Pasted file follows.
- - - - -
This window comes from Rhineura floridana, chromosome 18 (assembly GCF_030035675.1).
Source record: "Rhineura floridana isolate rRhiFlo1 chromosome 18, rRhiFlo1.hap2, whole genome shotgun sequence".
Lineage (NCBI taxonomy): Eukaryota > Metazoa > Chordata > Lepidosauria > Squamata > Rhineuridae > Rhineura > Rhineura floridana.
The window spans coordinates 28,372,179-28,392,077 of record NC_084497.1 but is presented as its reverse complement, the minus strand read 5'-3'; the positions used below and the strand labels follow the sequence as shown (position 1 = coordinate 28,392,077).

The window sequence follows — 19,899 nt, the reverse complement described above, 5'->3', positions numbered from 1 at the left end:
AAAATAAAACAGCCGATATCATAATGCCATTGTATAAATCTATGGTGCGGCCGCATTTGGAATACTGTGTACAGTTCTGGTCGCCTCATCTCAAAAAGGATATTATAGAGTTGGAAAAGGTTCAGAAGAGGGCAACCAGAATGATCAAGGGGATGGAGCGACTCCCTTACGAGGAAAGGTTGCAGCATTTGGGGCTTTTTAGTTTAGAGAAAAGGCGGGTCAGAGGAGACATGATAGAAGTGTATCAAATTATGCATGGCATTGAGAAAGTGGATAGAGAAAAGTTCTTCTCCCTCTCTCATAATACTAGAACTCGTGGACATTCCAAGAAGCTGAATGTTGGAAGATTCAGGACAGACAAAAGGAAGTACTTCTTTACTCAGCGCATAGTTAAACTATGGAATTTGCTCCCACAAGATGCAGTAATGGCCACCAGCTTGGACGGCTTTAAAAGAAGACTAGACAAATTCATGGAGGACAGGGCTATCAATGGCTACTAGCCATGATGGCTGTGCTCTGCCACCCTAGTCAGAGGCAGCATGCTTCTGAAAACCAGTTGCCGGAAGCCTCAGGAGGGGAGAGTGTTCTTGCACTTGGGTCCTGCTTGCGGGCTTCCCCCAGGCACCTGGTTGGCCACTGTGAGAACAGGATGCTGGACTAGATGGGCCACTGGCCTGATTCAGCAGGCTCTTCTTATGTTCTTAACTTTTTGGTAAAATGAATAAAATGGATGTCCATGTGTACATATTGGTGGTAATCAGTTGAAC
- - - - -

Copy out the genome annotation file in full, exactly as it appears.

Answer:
This window comes from Rhineura floridana, chromosome 18 (assembly GCF_030035675.1).
Source record: "Rhineura floridana isolate rRhiFlo1 chromosome 18, rRhiFlo1.hap2, whole genome shotgun sequence".
Lineage (NCBI taxonomy): Eukaryota > Metazoa > Chordata > Lepidosauria > Squamata > Rhineuridae > Rhineura > Rhineura floridana.
The window spans coordinates 28,372,179-28,392,077 of record NC_084497.1 but is presented as its reverse complement, the minus strand read 5'-3'; the positions used below and the strand labels follow the sequence as shown (position 1 = coordinate 28,392,077).

The window sequence follows — 19,899 nt, the reverse complement described above, 5'->3', positions numbered from 1 at the left end:
AAAATAAAACAGCCGATATCATAATGCCATTGTATAAATCTATGGTGCGGCCGCATTTGGAATACTGTGTACAGTTCTGGTCGCCTCATCTCAAAAAGGATATTATAGAGTTGGAAAAGGTTCAGAAGAGGGCAACCAGAATGATCAAGGGGATGGAGCGACTCCCTTACGAGGAAAGGTTGCAGCATTTGGGGCTTTTTAGTTTAGAGAAAAGGCGGGTCAGAGGAGACATGATAGAAGTGTATCAAATTATGCATGGCATTGAGAAAGTGGATAGAGAAAAGTTCTTCTCCCTCTCTCATAATACTAGAACTCGTGGACATTCCAAGAAGCTGAATGTTGGAAGATTCAGGACAGACAAAAGGAAGTACTTCTTTACTCAGCGCATAGTTAAACTATGGAATTTGCTCCCACAAGATGCAGTAATGGCCACCAGCTTGGACGGCTTTAAAAGAAGACTAGACAAATTCATGGAGGACAGGGCTATCAATGGCTACTAGCCATGATGGCTGTGCTCTGCCACCCTAGTCAGAGGCAGCATGCTTCTGAAAACCAGTTGCCGGAAGCCTCAGGAGGGGAGAGTGTTCTTGCACTTGGGTCCTGCTTGCGGGCTTCCCCCAGGCACCTGGTTGGCCACTGTGAGAACAGGATGCTGGACTAGATGGGCCACTGGCCTGATTCAGCAGGCTCTTCTTATGTTCTTAACTTTTTGGTAAAATGAATAAAATGGATGTCCATGTGTACATATTGGTGGTAATCAGTTGAAC